Bucket List This: 5 Underrated Travel Destinations

Now that we’ve got our ideal luggage in order and a few Grown-Up Spring Break ideas, next on our travel list is lining up some super bucket list places for our next substantial sabbatical style vacation.

Itchy-footed as the Handled team are, we’ve never felt a shortage of daydream-worthy places to travel. So, in coming up with this Bucket List, our minds went to the unusual and unexpected. You know, the underrated or lesser known travel destinations that people aren’t yet talking about but, boy, if our spidey-senses are right (and they usually are) they will be – and we’ll have ticked them off the list before the crowds have a chance to form!

1. Instead of Thailand – Try Out Laos

Image courtesy of @whats_up_claire

It’s only been about 30 years since Laos opened itself up to tourism, which means that while the beautiful towns and villages are accustomed to accommodating Western travellers, it’s still relatively sleepy and untouched compared to the more popular spots in Southeast Asia.

Our first stop? Luang Prabang. Designated as a UNESCO World Heritage site in 1995, Laos’ most visited city is 700 metres above sea level at the meeting of the Nam Khan and Mekong Rivers.

It’s not just the fragile French architecture, royal palace, shining ancient temples, and all-encompassing natural beauty that make it a Bucket List destination. We’re in love with the thriving yet quiet local culture of the area.

2. Instead of Tuscany – Make it to Matera

Image courtesy of vogue.com

The undiscovered feeling of Matera won’t last much longer. Matera became a UNESCO World Heritage site in 1993 and was just confirmed as the European Capital of Culture for 2019! History buffs will adore this town – it’s one of the oldest continuously inhabited settlements in history, dating all the way back to the Palaeolithic period!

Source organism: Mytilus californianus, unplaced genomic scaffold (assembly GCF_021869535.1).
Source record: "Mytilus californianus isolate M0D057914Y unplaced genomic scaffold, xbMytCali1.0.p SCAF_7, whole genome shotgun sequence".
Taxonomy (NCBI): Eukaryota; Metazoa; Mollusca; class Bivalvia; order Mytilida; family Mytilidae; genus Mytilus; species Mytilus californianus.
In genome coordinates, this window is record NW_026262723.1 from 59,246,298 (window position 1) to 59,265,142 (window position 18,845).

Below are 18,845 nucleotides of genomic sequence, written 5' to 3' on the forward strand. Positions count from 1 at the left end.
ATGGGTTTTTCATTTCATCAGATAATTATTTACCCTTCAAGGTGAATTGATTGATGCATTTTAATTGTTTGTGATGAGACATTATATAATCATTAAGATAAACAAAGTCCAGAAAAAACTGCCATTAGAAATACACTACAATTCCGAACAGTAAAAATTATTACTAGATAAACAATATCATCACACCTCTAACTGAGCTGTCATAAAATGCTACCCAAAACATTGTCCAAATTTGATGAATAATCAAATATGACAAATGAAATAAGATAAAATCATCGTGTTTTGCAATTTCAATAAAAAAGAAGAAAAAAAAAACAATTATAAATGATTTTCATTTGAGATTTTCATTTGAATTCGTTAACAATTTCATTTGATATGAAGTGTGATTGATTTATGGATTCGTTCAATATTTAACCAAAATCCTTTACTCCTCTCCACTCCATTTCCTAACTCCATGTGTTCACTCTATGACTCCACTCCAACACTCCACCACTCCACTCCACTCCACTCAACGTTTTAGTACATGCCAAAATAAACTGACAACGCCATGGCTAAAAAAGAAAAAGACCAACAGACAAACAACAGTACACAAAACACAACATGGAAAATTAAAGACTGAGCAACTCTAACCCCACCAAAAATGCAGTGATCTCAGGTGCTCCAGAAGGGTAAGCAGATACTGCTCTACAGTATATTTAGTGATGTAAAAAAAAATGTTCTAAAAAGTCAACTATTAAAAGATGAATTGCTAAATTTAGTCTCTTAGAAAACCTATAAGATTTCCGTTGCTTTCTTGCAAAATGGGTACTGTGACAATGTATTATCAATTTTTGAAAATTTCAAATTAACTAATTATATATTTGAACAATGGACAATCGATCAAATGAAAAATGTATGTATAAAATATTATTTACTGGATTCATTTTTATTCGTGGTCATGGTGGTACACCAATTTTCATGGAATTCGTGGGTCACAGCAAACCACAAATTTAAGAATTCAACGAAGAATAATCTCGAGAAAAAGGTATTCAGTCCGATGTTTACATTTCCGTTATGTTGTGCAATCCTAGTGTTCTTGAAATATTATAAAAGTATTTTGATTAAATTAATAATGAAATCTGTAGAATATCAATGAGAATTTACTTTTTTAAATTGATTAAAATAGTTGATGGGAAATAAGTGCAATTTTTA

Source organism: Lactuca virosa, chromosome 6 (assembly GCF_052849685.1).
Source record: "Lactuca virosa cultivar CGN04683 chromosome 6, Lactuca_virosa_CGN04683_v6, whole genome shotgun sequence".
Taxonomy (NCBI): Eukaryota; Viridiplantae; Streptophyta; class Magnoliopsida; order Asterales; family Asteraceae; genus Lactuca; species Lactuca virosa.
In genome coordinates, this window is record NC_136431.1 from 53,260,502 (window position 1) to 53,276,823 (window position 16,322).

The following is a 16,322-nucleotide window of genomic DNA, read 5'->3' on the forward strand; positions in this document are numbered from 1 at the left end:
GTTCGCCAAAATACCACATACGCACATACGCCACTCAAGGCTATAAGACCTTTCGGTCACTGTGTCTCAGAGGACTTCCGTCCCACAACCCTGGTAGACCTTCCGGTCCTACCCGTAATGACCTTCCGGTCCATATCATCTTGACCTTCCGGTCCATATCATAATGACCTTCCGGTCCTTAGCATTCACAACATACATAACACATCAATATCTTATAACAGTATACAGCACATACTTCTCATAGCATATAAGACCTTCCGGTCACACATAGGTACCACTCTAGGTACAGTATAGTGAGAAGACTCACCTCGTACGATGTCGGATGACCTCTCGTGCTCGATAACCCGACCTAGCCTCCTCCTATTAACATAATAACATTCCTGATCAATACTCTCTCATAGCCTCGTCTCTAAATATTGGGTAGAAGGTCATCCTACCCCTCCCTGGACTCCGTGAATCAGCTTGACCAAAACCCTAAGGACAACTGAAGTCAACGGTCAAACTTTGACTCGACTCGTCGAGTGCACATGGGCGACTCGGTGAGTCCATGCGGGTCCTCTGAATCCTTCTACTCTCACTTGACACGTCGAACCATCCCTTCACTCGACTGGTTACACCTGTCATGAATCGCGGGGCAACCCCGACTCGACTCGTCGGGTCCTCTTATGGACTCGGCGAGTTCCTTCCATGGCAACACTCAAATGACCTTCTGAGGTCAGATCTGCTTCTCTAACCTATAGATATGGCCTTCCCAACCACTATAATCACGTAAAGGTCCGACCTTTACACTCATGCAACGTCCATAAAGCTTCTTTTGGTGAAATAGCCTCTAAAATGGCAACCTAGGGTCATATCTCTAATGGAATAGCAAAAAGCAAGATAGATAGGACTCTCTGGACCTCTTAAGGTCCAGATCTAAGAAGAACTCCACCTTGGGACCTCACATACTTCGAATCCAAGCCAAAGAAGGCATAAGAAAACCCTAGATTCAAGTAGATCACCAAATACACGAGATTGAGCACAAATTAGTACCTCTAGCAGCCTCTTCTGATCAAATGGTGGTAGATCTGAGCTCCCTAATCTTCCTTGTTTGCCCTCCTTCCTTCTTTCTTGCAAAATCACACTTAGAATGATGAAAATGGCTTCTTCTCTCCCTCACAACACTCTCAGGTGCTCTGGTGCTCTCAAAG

We’ll be honest, Matera isn’t the easiest spot to get to, though in our minds, that’s part of what makes it so special. The area is generally accessible by both train and local airlines from Bari (in the heel of Italy’s boot). It just takes a bit more effort to get to Matera itself.

Rocky terrain means that exploring by foot is the best way to enjoy the limestone grottoes that make up the sassi, or ancient neighbourhoods. From the remains of Neolithic cave dwellings, to 17th and 18th century cave palaces, Matera is caves upon caves upon caves – from your BnB to restaurants to the art museums!

Just because Matera is ancient doesn’t mean it hasn’t experienced its fair share of contemporary influence. Modern accommodation and dining are the norm, even if they are set in – you guessed it – caves. And, since we always travel by taste bud, we have it on good authority that the food in Matera rivals any of the Southern Italian delicacies in the more visited neighbouring towns of Puglia.   

3. Instead of Bali – Head to Lombok

The Exile Gili Trawangan. Image courtesy of @leonie.parker

Listen, we love – loooove – Bali and would go back in a New York Minute. But if we’re being honest, the increasing tourism has tempered our enthusiasm just a little bit. That’s where Lombok comes in. Since it’s the ‘island next door,’ you could start your surf tour with Bali breaks in the dry season (April – October) and hop over to Lombok through the wet season (November – March) for your own version of an Indonesian Endless Summer.